Journal of Postgraduate Medicine, Education and Research

Register      Login

Table of Content

2021 | April-June | Volume 55 | Issue 2

EDITORIAL

Sucharita Ray, Dheeraj Khurana

The Telemedicine “Bubble”

[Year:2021] [Month:April-June] [Volume:55] [Number:2] [Pages:1] [Pages No:63 - 63]

PDF  |  DOI: 10.5005/jp-journals-10028-1441  |  Open Access |  How to cite  | 

Original Article

Sushma Kumari Saini, Nitasha Sharma, Geetanjli Kalyan, Karobi Das

Satisfaction Level among the Nursing Students with Web-based Learning amid COVID-19 Lockdown in India: A Cross-sectional Survey

[Year:2021] [Month:April-June] [Volume:55] [Number:2] [Pages:6] [Pages No:64 - 69]

Keywords: Learning, Nursing students, Satisfaction, Teaching

PDF  |  DOI: 10.5005/jp-journals-10028-1438  |  Open Access |  How to cite  | 

Abstract

Background: Coronavirus disease-2019 (COVID-19) pandemic has pushed the traditional practice of classroom teaching to technology-based online classes. Objective: To assess the satisfaction level among the nursing students with web-based learning at a prestigious nursing institution affiliated to a tertiary care center of India. Materials and methods: A cross-sectional study design was employed. A standardized questionnaire on Satisfaction of Online Learning Instrument was sent to 521 undergraduate and postgraduate nursing students through various WhatsApp groups; of which, 310 students responded. Results: 98.7% of the study participants were females. The majority of the students were undergoing Bachelor in Nursing course. The highest percent scores (68%) regarding satisfaction were obtained on the domain “effectiveness of feedback” followed by the domain “Dialogue between teachers and students”. Conclusion: The majority of the students felt dissatisfied with online learning. However, online teaching served as a boon in this time of the pandemic.

Original Article

Aashima Arora, Vanita Suri, Neelam Aggarwal, Anju Singh

Human Papilloma Virus Vaccine for the Prevention of Cancer Cervix—Awareness and Acceptability: A Study in Urban Population of UT, Chandigarh (Hospital Based): A Prospective Observational Study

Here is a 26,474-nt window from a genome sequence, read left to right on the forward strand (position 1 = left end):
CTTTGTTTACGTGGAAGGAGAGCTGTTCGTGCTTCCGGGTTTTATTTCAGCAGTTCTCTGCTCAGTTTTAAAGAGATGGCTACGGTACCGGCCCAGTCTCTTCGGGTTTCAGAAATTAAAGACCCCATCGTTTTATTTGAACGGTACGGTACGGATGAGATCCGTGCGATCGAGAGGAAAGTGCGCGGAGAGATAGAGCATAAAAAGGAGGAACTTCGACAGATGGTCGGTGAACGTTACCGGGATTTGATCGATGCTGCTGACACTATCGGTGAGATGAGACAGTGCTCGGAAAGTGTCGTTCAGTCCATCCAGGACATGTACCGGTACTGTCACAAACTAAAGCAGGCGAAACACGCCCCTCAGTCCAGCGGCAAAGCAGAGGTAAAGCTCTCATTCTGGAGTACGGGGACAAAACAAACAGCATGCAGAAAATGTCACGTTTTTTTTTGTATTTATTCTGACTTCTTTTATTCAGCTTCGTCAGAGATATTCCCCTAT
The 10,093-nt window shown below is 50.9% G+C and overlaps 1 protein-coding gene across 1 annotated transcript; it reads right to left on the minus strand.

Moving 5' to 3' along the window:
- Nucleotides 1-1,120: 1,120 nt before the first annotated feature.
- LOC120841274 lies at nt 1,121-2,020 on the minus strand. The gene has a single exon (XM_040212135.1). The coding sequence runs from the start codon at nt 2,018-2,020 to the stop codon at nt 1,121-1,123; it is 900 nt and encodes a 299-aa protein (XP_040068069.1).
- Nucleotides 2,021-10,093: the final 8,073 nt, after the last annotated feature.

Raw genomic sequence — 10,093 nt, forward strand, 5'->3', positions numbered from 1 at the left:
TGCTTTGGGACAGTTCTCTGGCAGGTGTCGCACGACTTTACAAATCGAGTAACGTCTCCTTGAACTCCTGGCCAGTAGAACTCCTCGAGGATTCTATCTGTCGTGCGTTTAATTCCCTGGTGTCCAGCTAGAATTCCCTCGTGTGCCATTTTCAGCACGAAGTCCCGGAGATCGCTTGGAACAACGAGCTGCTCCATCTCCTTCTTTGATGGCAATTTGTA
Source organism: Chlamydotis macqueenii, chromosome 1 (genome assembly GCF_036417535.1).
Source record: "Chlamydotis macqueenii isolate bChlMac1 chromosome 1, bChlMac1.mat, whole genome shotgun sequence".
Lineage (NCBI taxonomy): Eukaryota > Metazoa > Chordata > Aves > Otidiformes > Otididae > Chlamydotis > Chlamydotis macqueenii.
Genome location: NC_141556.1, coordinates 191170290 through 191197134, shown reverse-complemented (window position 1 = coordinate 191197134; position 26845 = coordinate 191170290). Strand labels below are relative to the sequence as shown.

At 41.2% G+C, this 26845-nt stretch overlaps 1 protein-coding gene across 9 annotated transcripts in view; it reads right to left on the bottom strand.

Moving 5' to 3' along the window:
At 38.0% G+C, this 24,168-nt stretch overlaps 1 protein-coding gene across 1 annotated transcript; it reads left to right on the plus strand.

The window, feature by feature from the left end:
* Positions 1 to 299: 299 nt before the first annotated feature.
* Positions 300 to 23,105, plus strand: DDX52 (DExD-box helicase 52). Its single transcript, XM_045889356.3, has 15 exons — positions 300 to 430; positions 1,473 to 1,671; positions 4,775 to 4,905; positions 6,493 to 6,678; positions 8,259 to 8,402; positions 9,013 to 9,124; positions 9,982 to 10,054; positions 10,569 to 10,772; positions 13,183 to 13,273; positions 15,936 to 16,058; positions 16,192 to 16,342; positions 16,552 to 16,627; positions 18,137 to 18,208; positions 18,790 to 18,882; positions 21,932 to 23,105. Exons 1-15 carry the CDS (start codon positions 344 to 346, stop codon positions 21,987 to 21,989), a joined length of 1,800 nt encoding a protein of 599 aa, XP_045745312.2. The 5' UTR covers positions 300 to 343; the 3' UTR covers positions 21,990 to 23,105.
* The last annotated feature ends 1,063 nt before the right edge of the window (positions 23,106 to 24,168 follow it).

[Year:2021] [Month:April-June] [Volume:55] [Number:2] [Pages:4] [Pages No:70 - 73]

Keywords: Carcinoma, Cervix, Human papilloma virus vaccine

PDF  |  DOI: 10.5005/jp-journals-10028-1371  |  Open Access |  How to cite  | 

Abstract

Cervical cancer is the most common cancer in Indian females. India reports one-fourth of the total world\'s cervical cancer each year that results in 17% of all women\'s death from this disease globally. More than 80% of cervical cancer in India is caused by human papilloma virus (HPV). The current study aimed to assess the level of awareness and acceptability of HPV vaccine among urban women attending outpatient department (OPD) of Gynecology, PGIMER, Chandigarh. Materials and methods: A total of 200 women attending the OPD of Gynecology, PGIMER, Chandigarh, for any gynecological complaint were included in the study. Inclusion criteria included sexually active adult females with willingness to participate in the survey. All participants were assessed for the etiology of cancer cervix and available screening modalities for cervical precancerous lesions using a preformed questionnaire. Special emphasis was laid on—whether the subjects were aware about its availability, cost, dosing schedule, and the efficacy of HPV vaccine. Result: Among all, 11% of subjects were aware that early coitus and early pregnancy are predisposing factor for cervical cancer. Human papilloma virus is sexually transmitted infection and the most common cause of cervical cancer was known to 13% of subjects; however, <3% were aware that HPV infection is transient and there is no treatment available for this. About 25% subjects were aware that Pap smear was the screening modality. Only 11% were aware that cervical cancer can be prevented by HPV vaccine. Conclusion: There is a lack of awareness for the etiology, predisposing factors, available screening method, and vaccine for the prevention of cervical cancers among sexually active Indian females. Further emphasis on the awareness of HPV infection and vaccine should be made among female population.

Original Article

Deepak Kumar, Karan Gupta, Devendra K Chouhan, Mandeep Singh Dhillon

Epidemiology of Scapula Fracture at a Level 1 Trauma Center in North India: A Pilot Study

[Year:2021] [Month:April-June] [Volume:55] [Number:2] [Pages:3] [Pages No:74 - 76]

Keywords: Age distribution, CT diagnostics, Epidemiology, Incidence, Scapula fracture, Shoulder girdle injury, Trauma centers

PDF  |  DOI: 10.5005/jp-journals-10028-1409  |  Open Access |  How to cite  |